The account of Robert Kelynge, the bailiff of Sutton, for the year 1433 survives in the Stratford upon Avon Record Office. He recorded all the income and expenditure for the year for the Lord of the Manor, who was Richard Beauchamp, Earl of Warwick. One of the headings in the account is Manorial income, that is, for the demesne property directly owned by the lord of the manor. This shows that the Manor House was then untenanted, the dovecote was totally broken down and destroyed by crows, weasels and pine martens, and reduced to nothing by rain and wind and other storms.

The bailiff drew up his account by copying out the previous year’s account and noting any differences. The account for the year 1480 refers to the dovecote in exactly the same terms as the 1433 account, so there is no knowing how many times it had been copied - it may have first appeared in the account over 100 years previously. Robert Kelynge records no income from the manorial vaccarium (dairy farm) because it was no longer in existence, but this also could have been copied out over a hundred times.

Another dairy farm, Le Newshippen, comes under the heading of Manorial income. This new dairy farm no doubt replaced the old vaccarium, so if its origin could be dated, this would also give a date for the abandonment of the vaccarium. The account describes Le Newshippen (New Shipton) as a farm of 160 acres, with no mention of any farmhouse or other building. However, a barn at New Shipton is one of the oldest buildings in Sutton, and a recent archaeological study of the building showed that the massive timbers used in its structure were from trees felled in 1425.

The tenant of New Shipton in 1433 was John Verney, and this was the thirteenth year of his lease, so this takes us back to 1420, when the trees used for the barn were still growing. Perhaps the barn replaced an older one, once again raising the possibility that New Shipton originated in the thirteenth century. One theory is that the Manor was reorganised in about 1215, the manorial woods which occupied the eastern slopes of the E Brook valley making way for a new Sutton headquarters for the Earl (New Hall), a new dairy farm (New Shipton), and a new deer park at Echelhurst.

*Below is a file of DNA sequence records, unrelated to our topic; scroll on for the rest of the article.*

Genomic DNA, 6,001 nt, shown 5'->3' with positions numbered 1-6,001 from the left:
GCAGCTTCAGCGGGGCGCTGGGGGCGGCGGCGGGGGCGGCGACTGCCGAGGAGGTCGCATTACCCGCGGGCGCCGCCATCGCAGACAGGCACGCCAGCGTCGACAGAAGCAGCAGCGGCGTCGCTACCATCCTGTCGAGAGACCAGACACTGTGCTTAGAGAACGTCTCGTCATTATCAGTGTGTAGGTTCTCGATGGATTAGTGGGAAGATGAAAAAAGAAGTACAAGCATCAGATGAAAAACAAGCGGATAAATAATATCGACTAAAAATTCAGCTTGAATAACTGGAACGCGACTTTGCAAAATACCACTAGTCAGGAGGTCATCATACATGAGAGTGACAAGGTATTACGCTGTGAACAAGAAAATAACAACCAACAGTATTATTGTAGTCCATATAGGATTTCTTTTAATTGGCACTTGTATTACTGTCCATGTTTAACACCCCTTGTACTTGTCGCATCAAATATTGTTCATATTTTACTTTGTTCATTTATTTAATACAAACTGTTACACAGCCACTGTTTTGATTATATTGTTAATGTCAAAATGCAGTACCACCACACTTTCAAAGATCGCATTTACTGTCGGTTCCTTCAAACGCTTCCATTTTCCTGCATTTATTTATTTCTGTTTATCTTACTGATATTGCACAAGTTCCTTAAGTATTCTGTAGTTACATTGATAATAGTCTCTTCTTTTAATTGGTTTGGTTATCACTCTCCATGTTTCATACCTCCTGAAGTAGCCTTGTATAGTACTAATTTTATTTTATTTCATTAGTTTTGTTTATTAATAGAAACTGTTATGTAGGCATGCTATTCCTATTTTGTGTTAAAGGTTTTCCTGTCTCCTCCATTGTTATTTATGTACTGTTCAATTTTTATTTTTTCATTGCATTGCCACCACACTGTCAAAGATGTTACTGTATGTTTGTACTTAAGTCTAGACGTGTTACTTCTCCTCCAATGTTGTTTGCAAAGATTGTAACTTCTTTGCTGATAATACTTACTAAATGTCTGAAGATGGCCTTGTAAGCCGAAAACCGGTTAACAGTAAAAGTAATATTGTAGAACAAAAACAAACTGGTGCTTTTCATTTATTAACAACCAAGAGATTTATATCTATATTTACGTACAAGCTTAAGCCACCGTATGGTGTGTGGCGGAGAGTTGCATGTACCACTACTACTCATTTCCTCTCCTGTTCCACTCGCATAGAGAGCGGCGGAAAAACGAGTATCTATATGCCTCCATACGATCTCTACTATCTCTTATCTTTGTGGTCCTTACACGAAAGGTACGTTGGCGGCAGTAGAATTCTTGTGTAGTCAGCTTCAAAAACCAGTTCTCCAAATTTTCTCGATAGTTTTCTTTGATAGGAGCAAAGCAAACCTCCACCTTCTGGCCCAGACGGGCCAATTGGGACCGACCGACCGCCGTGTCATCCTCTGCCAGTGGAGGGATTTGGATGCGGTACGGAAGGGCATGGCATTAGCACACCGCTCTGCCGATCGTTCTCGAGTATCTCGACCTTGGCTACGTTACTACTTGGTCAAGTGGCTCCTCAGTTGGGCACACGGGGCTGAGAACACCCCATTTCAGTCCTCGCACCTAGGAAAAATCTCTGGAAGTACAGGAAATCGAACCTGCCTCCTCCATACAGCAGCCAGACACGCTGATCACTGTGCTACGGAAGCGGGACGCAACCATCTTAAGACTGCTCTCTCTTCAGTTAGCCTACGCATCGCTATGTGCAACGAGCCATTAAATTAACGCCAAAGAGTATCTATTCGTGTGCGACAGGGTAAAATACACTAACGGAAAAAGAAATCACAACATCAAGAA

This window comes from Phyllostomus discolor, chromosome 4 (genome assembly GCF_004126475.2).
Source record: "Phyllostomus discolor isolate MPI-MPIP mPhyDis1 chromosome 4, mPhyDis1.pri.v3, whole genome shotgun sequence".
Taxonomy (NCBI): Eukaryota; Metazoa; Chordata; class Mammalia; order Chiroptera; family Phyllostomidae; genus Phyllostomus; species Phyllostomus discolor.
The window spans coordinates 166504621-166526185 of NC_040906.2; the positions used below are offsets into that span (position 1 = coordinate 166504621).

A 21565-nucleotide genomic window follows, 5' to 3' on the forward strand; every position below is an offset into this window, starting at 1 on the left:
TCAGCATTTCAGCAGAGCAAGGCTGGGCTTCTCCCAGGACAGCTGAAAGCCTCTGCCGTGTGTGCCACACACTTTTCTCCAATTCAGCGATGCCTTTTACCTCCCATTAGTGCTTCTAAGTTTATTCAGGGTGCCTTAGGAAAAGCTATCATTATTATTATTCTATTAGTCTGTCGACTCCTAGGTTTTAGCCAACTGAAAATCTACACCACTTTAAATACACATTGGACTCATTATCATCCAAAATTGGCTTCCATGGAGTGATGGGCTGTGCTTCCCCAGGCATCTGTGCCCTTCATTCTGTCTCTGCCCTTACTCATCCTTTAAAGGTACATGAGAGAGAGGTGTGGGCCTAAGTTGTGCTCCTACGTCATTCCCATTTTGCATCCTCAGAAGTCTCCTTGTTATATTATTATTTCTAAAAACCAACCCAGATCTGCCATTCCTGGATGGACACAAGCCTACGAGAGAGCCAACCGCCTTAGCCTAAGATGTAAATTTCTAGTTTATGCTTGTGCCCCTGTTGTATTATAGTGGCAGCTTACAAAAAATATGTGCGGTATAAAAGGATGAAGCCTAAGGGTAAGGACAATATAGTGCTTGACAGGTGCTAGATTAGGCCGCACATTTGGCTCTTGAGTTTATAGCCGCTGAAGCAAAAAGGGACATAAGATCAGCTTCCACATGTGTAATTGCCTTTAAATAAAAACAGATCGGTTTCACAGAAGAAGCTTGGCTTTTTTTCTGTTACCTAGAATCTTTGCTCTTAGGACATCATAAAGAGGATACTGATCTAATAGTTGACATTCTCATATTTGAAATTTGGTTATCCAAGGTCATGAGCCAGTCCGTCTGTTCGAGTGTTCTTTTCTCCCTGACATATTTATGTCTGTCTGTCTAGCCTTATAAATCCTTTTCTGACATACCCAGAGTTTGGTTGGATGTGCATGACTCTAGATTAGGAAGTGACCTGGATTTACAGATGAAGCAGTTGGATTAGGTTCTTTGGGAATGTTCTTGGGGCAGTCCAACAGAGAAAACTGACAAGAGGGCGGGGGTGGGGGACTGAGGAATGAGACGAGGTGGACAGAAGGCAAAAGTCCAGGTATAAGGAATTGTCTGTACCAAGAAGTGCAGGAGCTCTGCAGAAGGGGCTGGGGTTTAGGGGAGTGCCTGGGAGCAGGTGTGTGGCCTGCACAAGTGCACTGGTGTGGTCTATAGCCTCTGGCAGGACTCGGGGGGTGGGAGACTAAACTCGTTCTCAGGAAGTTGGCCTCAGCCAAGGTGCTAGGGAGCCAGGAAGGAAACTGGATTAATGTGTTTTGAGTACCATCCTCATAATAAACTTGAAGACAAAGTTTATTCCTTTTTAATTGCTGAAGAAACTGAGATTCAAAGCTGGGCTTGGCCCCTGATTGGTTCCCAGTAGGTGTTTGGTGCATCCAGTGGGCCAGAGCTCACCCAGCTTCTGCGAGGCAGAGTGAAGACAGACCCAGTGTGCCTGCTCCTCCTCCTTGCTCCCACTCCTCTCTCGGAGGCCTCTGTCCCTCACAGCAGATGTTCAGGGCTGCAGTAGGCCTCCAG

New Shipton Farm was redeveloped for housing some years ago, but some of the older buildings were converted rather than destroyed, and the 1425 barn is now business premises, many of the original features being preserved. Entrance to the property, which used to be from Walmley Road, is now from Wylde Green Road.

This photo, taken on 26th July 2011, when the restored New Shipton Barn was in use as a showroom, shows three of the massive cruck trusses, each formed from two halves of a specially trained oak tree. The nearest one has its tie beam and wind-braces in place, but needed strengthening where the longitudinal timber (purlin) was jointed in.